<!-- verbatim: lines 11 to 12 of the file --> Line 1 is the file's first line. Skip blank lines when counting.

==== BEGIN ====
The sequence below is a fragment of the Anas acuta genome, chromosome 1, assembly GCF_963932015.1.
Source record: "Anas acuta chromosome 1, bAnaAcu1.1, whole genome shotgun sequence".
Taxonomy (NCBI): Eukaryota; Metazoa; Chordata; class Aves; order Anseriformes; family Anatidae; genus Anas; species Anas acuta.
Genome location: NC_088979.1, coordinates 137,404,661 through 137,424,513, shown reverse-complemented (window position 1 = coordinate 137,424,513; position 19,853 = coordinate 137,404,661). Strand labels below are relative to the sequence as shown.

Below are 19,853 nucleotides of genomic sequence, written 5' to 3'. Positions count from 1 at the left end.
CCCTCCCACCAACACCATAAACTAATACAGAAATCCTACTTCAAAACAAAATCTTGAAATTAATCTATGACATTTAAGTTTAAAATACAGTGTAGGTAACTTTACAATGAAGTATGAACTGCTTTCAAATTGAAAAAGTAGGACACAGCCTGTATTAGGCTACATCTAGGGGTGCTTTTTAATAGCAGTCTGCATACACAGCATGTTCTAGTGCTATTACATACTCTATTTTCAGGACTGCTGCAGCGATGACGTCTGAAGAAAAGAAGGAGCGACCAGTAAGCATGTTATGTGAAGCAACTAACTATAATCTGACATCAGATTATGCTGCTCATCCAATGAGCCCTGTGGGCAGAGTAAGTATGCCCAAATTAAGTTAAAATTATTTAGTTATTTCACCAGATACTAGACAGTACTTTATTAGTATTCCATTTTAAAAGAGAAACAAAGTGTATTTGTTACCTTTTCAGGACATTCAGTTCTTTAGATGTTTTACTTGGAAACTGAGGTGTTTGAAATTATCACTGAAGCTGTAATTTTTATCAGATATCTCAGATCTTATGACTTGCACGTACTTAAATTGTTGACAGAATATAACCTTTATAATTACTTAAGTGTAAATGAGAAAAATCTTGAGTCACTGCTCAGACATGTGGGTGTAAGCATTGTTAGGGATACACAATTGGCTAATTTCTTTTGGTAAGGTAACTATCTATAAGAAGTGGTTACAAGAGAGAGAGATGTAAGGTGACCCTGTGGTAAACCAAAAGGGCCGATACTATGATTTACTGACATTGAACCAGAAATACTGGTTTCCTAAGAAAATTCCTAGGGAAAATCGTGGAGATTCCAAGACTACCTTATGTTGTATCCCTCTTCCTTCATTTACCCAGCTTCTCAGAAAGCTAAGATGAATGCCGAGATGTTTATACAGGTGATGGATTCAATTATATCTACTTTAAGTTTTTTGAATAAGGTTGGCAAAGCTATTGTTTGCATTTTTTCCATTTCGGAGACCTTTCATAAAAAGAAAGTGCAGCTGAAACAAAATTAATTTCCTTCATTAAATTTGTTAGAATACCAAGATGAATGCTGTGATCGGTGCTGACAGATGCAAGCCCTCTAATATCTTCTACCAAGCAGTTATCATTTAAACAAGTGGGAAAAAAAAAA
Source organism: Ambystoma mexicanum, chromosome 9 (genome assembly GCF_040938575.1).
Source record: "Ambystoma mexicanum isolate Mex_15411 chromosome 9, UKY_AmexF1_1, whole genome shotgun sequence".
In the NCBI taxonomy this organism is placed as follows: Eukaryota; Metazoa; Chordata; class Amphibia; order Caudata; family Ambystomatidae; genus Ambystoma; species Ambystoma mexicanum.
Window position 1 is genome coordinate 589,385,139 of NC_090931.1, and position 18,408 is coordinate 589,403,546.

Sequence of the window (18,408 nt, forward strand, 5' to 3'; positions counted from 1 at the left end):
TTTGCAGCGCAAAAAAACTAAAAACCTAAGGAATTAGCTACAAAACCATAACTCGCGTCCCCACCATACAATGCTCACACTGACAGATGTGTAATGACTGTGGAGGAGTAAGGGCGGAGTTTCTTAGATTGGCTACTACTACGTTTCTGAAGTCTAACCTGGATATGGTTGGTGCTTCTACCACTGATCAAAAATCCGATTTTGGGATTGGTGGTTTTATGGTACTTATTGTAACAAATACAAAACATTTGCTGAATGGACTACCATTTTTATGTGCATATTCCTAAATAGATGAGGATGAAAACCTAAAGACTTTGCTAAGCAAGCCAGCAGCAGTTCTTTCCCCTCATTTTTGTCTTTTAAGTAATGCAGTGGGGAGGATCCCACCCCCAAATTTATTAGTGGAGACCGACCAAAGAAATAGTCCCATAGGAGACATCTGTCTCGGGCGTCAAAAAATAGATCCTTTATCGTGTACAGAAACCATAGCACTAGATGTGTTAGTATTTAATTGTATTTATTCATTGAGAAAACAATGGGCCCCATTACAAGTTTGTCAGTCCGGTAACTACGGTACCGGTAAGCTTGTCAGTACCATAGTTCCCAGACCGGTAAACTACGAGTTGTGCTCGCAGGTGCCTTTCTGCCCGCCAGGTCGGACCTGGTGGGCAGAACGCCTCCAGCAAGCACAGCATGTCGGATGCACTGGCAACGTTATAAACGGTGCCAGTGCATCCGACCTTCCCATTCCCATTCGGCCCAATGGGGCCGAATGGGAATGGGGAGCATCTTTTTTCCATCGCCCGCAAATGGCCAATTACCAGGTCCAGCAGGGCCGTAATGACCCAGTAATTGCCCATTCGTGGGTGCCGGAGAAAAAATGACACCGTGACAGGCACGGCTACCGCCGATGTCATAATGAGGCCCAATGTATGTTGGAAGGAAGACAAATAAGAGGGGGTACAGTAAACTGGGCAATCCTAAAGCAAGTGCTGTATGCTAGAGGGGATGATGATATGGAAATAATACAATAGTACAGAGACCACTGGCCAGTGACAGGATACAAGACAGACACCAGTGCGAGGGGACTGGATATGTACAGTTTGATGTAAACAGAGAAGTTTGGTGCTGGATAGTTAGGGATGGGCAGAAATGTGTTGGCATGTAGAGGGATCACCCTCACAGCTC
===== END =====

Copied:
Sequence of the window (18,408 nt, forward strand, 5' to 3'; positions counted from 1 at the left end):
TTTGCAGCGCAAAAAAACTAAAAACCTAAGGAATTAGCTACAAAACCATAACTCGCGTCCCCACCATACAATGCTCACACTGACAGATGTGTAATGACTGTGGAGGAGTAAGGGCGGAGTTTCTTAGATTGGCTACTACTACGTTTCTGAAGTCTAACCTGGATATGGTTGGTGCTTCTACCACTGATCAAAAATCCGATTTTGGGATTGGTGGTTTTATGGTACTTATTGTAACAAATACAAAACATTTGCTGAATGGACTACCATTTTTATGTGCATATTCCTAAATAGATGAGGATGAAAACCTAAAGACTTTGCTAAGCAAGCCAGCAGCAGTTCTTTCCCCTCATTTTTGTCTTTTAAGTAATGCAGTGGGGAGGATCCCACCCCCAAATTTATTAGTGGAGACCGACCAAAGAAATAGTCCCATAGGAGACATCTGTCTCGGGCGTCAAAAAATAGATCCTTTATCGTGTACAGAAACCATAGCACTAGATGTGTTAGTATTTAATTGTATTTATTCATTGAGAAAACAATGGGCCCCATTACAAGTTTGTCAGTCCGGTAACTACGGTACCGGTAAGCTTGTCAGTACCATAGTTCCCAGACCGGTAAACTACGAGTTGTGCTCGCAGGTGCCTTTCTGCCCGCCAGGTCGGACCTGGTGGGCAGAACGCCTCCAGCAAGCACAGCATGTCGGATGCACTGGCAACGTTATAAACGGTGCCAGTGCATCCGACCTTCCCATTCCCATTCGGCCCAATGGGGCCGAATGGGAATGGGGAGCATCTTTTTTCCATCGCCCGCAAATGGCCAATTACCAGGTCCAGCAGGGCCGTAATGACCCAGTAATTGCCCATTCGTGGGTGCCGGAGAAAAAATGACACCGTGACAGGCACGGCTACCGCCGATGTCATAATGAGGCCCAATGTATGTTGGAAGGAAGACAAATAAGAGGGGGTACAGTAAACTGGGCAATCCTAAAGCAAGTGCTGTATGCTAGAGGGGATGATGATATGGAAATAATACAATAGTACAGAGACCACTGGCCAGTGACAGGATACAAGACAGACACCAGTGCGAGGGGACTGGATATGTACAGTTTGATGTAAACAGAGAAGTTTGGTGCTGGATAGTTAGGGATGGGCAGAAATGTGTTGGCATGTAGAGGGATCACCCTCACAGCTC